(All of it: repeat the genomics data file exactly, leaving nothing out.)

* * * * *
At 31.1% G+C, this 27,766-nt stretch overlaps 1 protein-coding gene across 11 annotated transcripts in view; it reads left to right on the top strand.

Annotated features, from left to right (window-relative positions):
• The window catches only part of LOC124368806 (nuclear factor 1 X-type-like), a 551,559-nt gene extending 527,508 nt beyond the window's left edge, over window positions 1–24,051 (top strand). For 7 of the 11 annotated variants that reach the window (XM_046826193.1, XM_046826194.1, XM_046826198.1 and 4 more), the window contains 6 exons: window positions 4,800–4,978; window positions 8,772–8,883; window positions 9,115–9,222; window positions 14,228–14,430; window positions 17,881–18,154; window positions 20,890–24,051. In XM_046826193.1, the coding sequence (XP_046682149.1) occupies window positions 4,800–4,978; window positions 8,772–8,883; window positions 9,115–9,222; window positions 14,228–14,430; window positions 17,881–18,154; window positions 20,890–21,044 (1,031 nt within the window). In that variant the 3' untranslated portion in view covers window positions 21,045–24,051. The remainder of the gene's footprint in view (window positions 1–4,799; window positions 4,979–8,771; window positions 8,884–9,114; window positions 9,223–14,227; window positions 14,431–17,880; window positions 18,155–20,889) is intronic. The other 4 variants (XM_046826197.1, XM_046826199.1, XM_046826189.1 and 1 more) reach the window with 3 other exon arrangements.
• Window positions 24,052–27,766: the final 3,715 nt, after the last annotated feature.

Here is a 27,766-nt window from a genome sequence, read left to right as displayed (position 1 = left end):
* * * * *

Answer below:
At 31.1% G+C, this 27,766-nt stretch overlaps 1 protein-coding gene across 11 annotated transcripts in view; it reads left to right on the top strand.

Annotated features, from left to right (window-relative positions):
• The window catches only part of LOC124368806 (nuclear factor 1 X-type-like), a 551,559-nt gene extending 527,508 nt beyond the window's left edge, over window positions 1–24,051 (top strand). For 7 of the 11 annotated variants that reach the window (XM_046826193.1, XM_046826194.1, XM_046826198.1 and 4 more), the window contains 6 exons: window positions 4,800–4,978; window positions 8,772–8,883; window positions 9,115–9,222; window positions 14,228–14,430; window positions 17,881–18,154; window positions 20,890–24,051. In XM_046826193.1, the coding sequence (XP_046682149.1) occupies window positions 4,800–4,978; window positions 8,772–8,883; window positions 9,115–9,222; window positions 14,228–14,430; window positions 17,881–18,154; window positions 20,890–21,044 (1,031 nt within the window). In that variant the 3' untranslated portion in view covers window positions 21,045–24,051. The remainder of the gene's footprint in view (window positions 1–4,799; window positions 4,979–8,771; window positions 8,884–9,114; window positions 9,223–14,227; window positions 14,431–17,880; window positions 18,155–20,889) is intronic. The other 4 variants (XM_046826197.1, XM_046826199.1, XM_046826189.1 and 1 more) reach the window with 3 other exon arrangements.
• Window positions 24,052–27,766: the final 3,715 nt, after the last annotated feature.

Here is a 27,766-nt window from a genome sequence, read left to right as displayed (position 1 = left end):